President Barack Obama today said the US would intervene everytime it could to prevent "massacre of innocent people", justifying his decision to carry out targeted airstrikes in Iraq against Islamist militants.
"The US cannot and should not intervene everytime there's a crisis in the world. But when there's a situation like the one on this mountain -- when countless innocent people are facing a massacre, and when we have the ability to help prevent it -- the US cannot just look away," Obama said.
"That's not who we are. We are Americans. We act. We lead," he said in his weekly address to the nation.
Thousands of families from the Yazidi minority community are trapped in the Sinjar mountains in north Iraq without food and water after fleeing the rampaging fighters of the Islamic State, also known as Islamic State of Iraq and Syria or ISIS.
Obama said he has directed US military to take action "to protect our American diplomats and military advisers serving in the city of Erbil."
His order to send warplanes back to Iraq, three years after pulling the last US troops out of the country, came after the IS made huge gains on the ground, seizing a dam and forcing a mass exodus of religious minorities.
"Thursday night, I made it clear that if they attempted to advance further, our military would respond with targeted strikes," Obama said. "We have Americans serving across Iraq, including our embassy in Baghdad, and we will do whatever is needed to protect our people."
The US operation began with air drops of food and water for thousands of people hiding from the Sunni extremist militants in a barren northern mountain range.
Many of America's allies backed the US intervention, pledging urgent steps to assist the legions of refugees.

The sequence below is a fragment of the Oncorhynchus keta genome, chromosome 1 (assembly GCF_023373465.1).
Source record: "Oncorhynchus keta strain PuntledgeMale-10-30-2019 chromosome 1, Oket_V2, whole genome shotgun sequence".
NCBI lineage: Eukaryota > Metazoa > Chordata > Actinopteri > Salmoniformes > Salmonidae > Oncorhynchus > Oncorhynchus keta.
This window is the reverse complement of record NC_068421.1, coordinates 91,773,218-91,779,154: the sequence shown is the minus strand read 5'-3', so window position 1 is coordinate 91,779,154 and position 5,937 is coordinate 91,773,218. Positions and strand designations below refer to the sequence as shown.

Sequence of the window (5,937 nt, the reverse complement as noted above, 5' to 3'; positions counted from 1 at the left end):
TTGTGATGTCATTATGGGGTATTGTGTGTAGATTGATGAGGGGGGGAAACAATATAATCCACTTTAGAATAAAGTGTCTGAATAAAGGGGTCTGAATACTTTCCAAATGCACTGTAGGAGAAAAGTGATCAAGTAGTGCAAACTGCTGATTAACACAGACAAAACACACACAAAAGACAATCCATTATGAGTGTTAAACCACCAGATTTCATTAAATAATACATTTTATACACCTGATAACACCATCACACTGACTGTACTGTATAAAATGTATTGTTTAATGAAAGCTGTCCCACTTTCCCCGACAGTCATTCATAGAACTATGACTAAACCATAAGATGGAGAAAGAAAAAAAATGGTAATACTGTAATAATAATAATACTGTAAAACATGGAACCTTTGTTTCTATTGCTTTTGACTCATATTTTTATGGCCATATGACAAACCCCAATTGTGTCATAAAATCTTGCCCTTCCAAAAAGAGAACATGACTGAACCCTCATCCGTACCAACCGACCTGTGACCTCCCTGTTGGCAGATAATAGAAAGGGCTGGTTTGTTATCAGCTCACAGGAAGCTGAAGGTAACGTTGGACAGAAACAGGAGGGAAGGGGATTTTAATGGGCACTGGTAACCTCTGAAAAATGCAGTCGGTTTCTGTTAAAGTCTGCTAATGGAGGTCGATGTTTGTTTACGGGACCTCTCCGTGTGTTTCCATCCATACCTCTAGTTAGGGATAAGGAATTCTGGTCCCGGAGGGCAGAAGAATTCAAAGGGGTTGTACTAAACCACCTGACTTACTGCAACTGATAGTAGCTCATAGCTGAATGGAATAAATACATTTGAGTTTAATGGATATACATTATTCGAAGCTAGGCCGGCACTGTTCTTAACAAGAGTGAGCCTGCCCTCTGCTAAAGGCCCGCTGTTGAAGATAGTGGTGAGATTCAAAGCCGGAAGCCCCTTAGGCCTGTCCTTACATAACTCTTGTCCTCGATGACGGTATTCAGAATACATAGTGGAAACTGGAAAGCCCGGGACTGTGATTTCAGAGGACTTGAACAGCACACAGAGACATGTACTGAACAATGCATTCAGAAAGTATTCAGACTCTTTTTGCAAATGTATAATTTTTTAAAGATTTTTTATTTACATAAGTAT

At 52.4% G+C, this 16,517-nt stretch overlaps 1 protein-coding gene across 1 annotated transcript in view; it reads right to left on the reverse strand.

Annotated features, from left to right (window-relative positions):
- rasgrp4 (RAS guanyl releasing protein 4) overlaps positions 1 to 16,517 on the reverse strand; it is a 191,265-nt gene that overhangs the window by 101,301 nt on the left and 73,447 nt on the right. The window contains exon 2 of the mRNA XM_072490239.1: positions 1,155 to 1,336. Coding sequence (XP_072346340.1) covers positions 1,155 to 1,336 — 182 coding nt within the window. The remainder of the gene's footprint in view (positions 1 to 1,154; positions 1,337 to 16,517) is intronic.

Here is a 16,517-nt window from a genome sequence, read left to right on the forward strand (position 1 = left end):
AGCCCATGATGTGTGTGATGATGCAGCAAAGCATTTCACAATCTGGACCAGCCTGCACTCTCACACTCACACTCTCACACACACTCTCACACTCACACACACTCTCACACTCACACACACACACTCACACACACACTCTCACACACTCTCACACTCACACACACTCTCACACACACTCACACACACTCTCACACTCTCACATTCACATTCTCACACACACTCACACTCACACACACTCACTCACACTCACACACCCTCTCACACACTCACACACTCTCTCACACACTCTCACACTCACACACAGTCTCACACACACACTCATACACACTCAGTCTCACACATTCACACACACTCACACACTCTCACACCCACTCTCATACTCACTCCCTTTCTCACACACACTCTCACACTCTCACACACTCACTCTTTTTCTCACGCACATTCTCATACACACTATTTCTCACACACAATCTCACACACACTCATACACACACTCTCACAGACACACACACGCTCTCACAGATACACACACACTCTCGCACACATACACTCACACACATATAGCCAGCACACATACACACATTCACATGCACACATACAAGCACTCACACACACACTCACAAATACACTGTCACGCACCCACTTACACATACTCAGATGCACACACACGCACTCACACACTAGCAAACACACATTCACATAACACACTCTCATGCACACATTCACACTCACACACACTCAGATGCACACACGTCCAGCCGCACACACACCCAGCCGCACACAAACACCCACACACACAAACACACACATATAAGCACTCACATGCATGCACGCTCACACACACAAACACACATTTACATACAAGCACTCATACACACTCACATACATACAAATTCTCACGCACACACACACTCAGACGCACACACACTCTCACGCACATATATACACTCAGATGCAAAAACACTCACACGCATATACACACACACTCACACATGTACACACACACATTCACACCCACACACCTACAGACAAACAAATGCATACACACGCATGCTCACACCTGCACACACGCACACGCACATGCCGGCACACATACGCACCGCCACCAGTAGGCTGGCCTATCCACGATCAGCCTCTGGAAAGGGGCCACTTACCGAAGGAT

"We have begun a humanitarian effort to help those Iraqi civilians trapped on that mountain. The terrorists that have taken over parts of Iraq have been especially brutal to religious minorities — rounding up families, executing men, enslaving women, and threatening the systematic destruction of an entire religious community, which would be genocide," the US President said.
"The thousands, perhaps tens of thousands, of Iraqi men, women and children who fled to that mountain were starving and dying of thirst. The food and water we airdropped will help them survive," he said.
Obama took over his office determined to end military involvement in Iraq, and he even oversaw the withdrawal of US ground forces from there in his first term.
But the capture of huge swathes of land by the militants, who proclaimed a "caliphate" straddling Syria and Iraq in late June, has brought the country closer to collapse.
Earlier this week, one anguished Iraqi cried to the world that "there is no one coming to help."
"Today, America is helping," said Obama. He, however, ruled out putting "boots on the ground" in Iraq.
"American combat troops will not be returning to fight in Iraq, because there is no American military solution to the larger crisis there. What we will do is continue our broader strategy in Iraq. We will protect our citizens. We will help prevent these terrorists from having a permanent safe haven," he said.